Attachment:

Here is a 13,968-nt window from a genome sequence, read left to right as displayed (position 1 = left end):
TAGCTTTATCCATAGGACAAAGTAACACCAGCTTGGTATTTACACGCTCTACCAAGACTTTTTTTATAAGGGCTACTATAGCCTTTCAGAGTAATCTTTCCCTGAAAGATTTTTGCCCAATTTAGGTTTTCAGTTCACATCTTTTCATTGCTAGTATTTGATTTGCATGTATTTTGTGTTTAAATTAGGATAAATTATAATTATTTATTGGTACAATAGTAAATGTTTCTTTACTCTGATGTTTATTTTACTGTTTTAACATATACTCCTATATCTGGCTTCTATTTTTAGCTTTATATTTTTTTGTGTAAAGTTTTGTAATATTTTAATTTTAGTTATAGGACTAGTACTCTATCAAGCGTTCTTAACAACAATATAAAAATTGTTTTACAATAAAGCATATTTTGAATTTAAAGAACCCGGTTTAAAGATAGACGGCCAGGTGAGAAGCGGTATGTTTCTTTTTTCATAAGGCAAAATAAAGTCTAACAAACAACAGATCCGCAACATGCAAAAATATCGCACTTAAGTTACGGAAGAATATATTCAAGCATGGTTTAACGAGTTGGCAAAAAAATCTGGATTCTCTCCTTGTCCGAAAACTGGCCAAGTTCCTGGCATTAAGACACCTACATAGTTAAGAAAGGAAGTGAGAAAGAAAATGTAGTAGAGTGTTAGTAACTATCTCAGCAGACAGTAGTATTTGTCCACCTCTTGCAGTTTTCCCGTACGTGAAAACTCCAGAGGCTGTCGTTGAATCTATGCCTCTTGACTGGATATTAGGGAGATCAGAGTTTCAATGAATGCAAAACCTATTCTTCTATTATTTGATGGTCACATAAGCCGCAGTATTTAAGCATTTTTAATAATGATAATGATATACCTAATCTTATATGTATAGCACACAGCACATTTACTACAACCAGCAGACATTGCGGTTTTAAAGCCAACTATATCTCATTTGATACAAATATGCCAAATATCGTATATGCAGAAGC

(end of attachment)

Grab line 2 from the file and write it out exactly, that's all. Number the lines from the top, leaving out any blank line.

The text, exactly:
TAGCTTTATCCATAGGACAAAGTAACACCAGCTTGGTATTTACACGCTCTACCAAGACTTTTTTTATAAGGGCTACTATAGCCTTTCAGAGTAATCTTTCCCTGAAAGATTTTTGCCCAATTTAGGTTTTCAGTTCACATCTTTTCATTGCTAGTATTTGATTTGCATGTATTTTGTGTTTAAATTAGGATAAATTATAATTATTTATTGGTACAATAGTAAATGTTTCTTTACTCTGATGTTTATTTTACTGTTTTAACATATACTCCTATATCTGGCTTCTATTTTTAGCTTTATATTTTTTTGTGTAAAGTTTTGTAATATTTTAATTTTAGTTATAGGACTAGTACTCTATCAAGCGTTCTTAACAACAATATAAAAATTGTTTTACAATAAAGCATATTTTGAATTTAAAGAACCCGGTTTAAAGATAGACGGCCAGGTGAGAAGCGGTATGTTTCTTTTTTCATAAGGCAAAATAAAGTCTAACAAACAACAGATCCGCAACATGCAAAAATATCGCACTTAAGTTACGGAAGAATATATTCAAGCATGGTTTAACGAGTTGGCAAAAAAATCTGGATTCTCTCCTTGTCCGAAAACTGGCCAAGTTCCTGGCATTAAGACACCTACATAGTTAAGAAAGGAAGTGAGAAAGAAAATGTAGTAGAGTGTTAGTAACTATCTCAGCAGACAGTAGTATTTGTCCACCTCTTGCAGTTTTCCCGTACGTGAAAACTCCAGAGGCTGTCGTTGAATCTATGCCTCTTGACTGGATATTAGGGAGATCAGAGTTTCAATGAATGCAAAACCTATTCTTCTATTATTTGATGGTCACATAAGCCGCAGTATTTAAGCATTTTTAATAATGATAATGATATACCTAATCTTATATGTATAGCACACAGCACATTTACTACAACCAGCAGACATTGCGGTTTTAAAGCCAACTATATCTCATTTGATACAAATATGCCAAATATCGTATATGCAGAAGC